Moving is one of the most stressful experiences. Packing, cleaning, planning, arguing, worrying, and rethinking just about everything in our daily routine … no thank you.
Do you have one?
We’ve all encountered them. The one, or two, or more bad apples on our teams who have little or nothing positive to say about anything, regularly upset and disrupt others, and make work miserable for everyone.
Today’s Tuesday Reading, “Don’t waste your time looking back. You’re not going that way,” is an essay by Mark (Bo) Connell, Assistant Dean for Hospital Operations, Texas A&M University, College of Veterinary Medicine & Biomedical Sciences, Texas Veterinary Medical Center. It first appeared earlier this year as a leaders program reflection.
Do You Have One?
Career limiting habits (CLHs) are habits, repeated behaviors that keep us from greater success or enjoyment in our careers. And, really, in all aspects of our life. Research has shown that most of us are aware of our career limiting habits but have not made much progress in addressing them. Why? Partly because it is really hard, partly because we don’t understand the cause, and partly because the cure we select doesn’t address the real cause.
There are informal leaders in every organization. These are the people in the organization who, without formal title or authority, get things done, and done well, show others how to do them, and have a large network interconnecting many people in a variety of teams and organizations across the entire organization. Often we do not even know who these people are nor recognize their importance in our organization’s success or understand the breadth of their networks.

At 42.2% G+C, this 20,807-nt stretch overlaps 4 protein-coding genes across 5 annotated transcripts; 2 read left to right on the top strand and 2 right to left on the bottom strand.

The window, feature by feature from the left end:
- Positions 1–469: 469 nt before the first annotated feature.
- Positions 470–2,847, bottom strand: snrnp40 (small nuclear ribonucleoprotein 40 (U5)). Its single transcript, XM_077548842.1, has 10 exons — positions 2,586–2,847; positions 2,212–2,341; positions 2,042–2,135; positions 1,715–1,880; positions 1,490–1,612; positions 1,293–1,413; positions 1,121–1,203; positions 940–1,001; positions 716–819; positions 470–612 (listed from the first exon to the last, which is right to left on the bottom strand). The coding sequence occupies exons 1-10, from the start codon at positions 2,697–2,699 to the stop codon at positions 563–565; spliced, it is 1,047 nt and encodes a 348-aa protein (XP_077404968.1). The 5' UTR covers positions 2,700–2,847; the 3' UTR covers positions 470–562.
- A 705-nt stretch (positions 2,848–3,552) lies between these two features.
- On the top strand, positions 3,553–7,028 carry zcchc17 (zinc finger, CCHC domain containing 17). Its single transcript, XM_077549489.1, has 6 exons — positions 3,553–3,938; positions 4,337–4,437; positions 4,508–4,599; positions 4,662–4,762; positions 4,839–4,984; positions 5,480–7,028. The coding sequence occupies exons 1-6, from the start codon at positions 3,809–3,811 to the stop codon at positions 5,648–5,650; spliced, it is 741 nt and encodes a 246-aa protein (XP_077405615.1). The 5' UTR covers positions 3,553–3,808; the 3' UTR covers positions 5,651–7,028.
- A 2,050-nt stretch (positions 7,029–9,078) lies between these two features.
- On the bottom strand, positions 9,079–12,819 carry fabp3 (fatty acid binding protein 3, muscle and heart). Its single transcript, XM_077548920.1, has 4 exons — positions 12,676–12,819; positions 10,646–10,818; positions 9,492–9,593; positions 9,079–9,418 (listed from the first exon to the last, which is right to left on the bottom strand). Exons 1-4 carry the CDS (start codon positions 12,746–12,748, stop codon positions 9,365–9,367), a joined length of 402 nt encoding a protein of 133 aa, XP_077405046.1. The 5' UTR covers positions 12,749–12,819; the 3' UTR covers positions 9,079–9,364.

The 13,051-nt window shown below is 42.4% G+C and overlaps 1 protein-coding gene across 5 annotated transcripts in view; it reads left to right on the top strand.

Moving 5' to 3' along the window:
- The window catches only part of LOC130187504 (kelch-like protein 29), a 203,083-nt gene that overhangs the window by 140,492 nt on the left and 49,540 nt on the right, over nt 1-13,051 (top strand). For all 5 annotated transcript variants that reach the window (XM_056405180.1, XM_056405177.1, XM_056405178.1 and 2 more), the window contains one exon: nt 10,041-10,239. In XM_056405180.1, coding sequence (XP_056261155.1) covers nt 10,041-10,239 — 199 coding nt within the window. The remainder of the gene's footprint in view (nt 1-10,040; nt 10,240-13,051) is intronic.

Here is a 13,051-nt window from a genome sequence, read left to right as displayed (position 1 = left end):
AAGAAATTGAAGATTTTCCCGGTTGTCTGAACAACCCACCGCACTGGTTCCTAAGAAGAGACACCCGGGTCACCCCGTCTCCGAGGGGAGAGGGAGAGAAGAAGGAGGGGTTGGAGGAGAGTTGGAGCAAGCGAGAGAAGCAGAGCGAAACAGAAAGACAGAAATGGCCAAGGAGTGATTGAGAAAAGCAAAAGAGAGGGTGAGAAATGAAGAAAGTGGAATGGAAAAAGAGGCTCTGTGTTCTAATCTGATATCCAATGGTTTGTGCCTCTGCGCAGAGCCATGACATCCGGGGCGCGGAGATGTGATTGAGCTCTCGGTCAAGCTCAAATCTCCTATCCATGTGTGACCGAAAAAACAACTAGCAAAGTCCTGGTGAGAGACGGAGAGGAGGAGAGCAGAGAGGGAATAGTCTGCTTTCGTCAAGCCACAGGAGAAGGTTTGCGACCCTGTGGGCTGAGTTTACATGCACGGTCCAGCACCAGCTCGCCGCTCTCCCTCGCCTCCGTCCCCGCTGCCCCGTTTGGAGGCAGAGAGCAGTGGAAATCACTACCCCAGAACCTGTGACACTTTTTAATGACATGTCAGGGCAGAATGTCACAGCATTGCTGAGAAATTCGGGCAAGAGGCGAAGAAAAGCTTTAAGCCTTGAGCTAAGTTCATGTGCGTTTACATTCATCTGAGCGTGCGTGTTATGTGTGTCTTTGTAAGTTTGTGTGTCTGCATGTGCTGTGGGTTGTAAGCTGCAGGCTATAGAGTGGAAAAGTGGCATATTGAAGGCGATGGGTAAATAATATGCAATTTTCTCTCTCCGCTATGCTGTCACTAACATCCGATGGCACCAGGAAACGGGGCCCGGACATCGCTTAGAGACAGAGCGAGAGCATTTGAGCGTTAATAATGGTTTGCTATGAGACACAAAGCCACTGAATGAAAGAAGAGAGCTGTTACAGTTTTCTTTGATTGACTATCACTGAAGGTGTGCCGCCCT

Leaders in Higher Education walk a tightrope every day.
Financial pressures have sustained while expectations and demands for return on investment have continued to increase. The pace of change has accelerated and will not stop. Market conditions have spurred new innovation and competition at the edges, some of which might be considered unwelcome.
What's the difference?
Someone asked the other day, “What do you think?” and I wondered, is this a time to coach or a time to mentor? In our interactions everyday we may have the choice to adopt one approach over the other. Yet we need to be able to make the distinction between coaching in contrast to mentoring. When is coaching the better path; when would mentoring be a better option?
I suspect that you, like me, must answer “yes.” From a neuroscience perspective, our brains are constantly, subconsciously scanning the world around us seeking to identify and examine “events” of note – for example, the school bus that went down my street this morning at